BAM Best Picture Profile: Sling Blade (1997)
Each year, I try and improve the site, and also try to find a new an hopefully creative and fun way to countdown to the unveiling of the year’s BAM Awards. Last year, I posted most of the BAM nominee and winner lists. However, when I picked Django Unchained as the Best Picture of 2012 I then realized I had recent winner with no write-ups. I soon corrected that by translating a post and writing a series of my own. The thought was all films honored as Best Picture should have at least one piece dedicated to them. So I will through the month of December be posting write-ups on past winners.
Much like my first selection, this film was one I first viewed on video and a year later than its initial release. Although, Sling Blade being a highly acclaimed film unlike my first choice, was a later-in-the-year release poised for awards season.
I have revisited Sling Blade again recently enough such that I didn’t feel the need to see it again to be able to write about it comfortably. One thing that bears noting is that since a fair amount of time has passed, and considering the trajectory of Billy Bob Thornton’s career; this is a film that deserves to be talked about and remembered. Trajectory more in terms of the kinds of roles and films Thornton has made more often since then. Sure, Sling Blade has its comedic and heart-warming moments but at its core there’s a classical dramatic arc to the story. He’s played a lot more straight comedies since this film than dramas or even dramedies.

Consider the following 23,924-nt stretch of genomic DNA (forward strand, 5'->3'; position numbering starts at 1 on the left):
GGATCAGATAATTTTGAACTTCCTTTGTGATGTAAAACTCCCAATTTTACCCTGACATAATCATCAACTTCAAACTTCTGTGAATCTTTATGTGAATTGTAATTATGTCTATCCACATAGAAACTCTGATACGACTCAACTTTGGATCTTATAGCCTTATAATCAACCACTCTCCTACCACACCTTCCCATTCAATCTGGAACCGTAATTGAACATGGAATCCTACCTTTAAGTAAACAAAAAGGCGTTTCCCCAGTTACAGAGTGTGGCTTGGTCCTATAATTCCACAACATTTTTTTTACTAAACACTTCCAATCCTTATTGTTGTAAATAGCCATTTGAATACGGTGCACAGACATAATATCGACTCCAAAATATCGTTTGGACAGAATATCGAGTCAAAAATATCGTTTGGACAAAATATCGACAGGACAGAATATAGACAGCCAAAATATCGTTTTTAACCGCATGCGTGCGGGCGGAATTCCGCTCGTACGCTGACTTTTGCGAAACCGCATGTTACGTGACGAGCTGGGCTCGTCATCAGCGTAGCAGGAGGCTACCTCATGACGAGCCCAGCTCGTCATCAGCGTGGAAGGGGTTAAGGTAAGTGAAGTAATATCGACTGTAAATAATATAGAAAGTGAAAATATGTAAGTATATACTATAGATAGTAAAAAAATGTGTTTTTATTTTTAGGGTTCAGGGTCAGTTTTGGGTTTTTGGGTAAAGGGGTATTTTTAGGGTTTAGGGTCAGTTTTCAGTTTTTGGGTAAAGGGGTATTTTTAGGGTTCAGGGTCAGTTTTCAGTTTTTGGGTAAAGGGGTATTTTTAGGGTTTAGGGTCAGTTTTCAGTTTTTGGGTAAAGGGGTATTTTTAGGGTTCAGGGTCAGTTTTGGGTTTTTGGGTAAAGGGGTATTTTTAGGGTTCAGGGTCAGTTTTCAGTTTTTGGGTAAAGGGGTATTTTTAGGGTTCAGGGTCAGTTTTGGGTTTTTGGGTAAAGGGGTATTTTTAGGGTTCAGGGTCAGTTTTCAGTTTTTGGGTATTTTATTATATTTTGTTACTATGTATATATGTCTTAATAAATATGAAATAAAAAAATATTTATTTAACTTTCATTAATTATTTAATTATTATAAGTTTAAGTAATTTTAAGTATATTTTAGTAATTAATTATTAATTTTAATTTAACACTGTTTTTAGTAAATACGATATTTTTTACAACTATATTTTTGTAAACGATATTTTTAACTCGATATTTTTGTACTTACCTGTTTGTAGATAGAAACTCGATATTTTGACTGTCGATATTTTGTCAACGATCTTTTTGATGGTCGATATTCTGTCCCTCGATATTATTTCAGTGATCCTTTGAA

All of that is meant to underscore the fact that Sling Blade may be one of the greatest “showcase” type films ever created. Actors often will, and at times are encouraged, to develop their own idea to showcase a side of themselves they can’t seem to in other films, or simply to prove themselves in a meaty role. They do happen, but few are this complete a film and as accomplished works by said actor in all phases he/she participates. In this case Thornton wrote, directed and starred in the film.
However, a film that exists merely to highlight one actor has a hard road to getting to “Best Picture.” What is needed is not only a great supporting cast, but also a great narrative. In story terms it’s not only a tragedy at its heart, but also a story of redemption and looking beneath the surface, there’s a Southern Gothic element.
The cast features great actors, both character and not, like Robert Duvall, J.T. Walsh and John Ritter, but it also features revelations like Lucas Black, whom was a virtual unknown since American Gothic was a very low-rated show; and the film incredibly impressive film debut of country-music star Dwight Yoakam.
What is also worth noting is that while more features than you realize are first born as shorts there’s not many you get to see, and fewer than are just a prelude. Sling Blade is one of those. I was lucky enough to find a copy of Some Folks Call It A Sling Blade and watched it and I was amazed that’s its really just the interview scene, one that’s emulated in the feature, and a great set-up for who Karl is and who he is perceived to be. You can watch it below:
If you can watch that and not want to see the feature if you’ve not there’s nothing else I can say to sell you on its greatness. I’ll close with perhaps the best one-line encapsulation of the film offered by Roger Ebert:
If “Forrest Gump” had been written by William Faulkner, the result might have been something like “Sling Blade.”
It’s sheer brilliance. Enough said.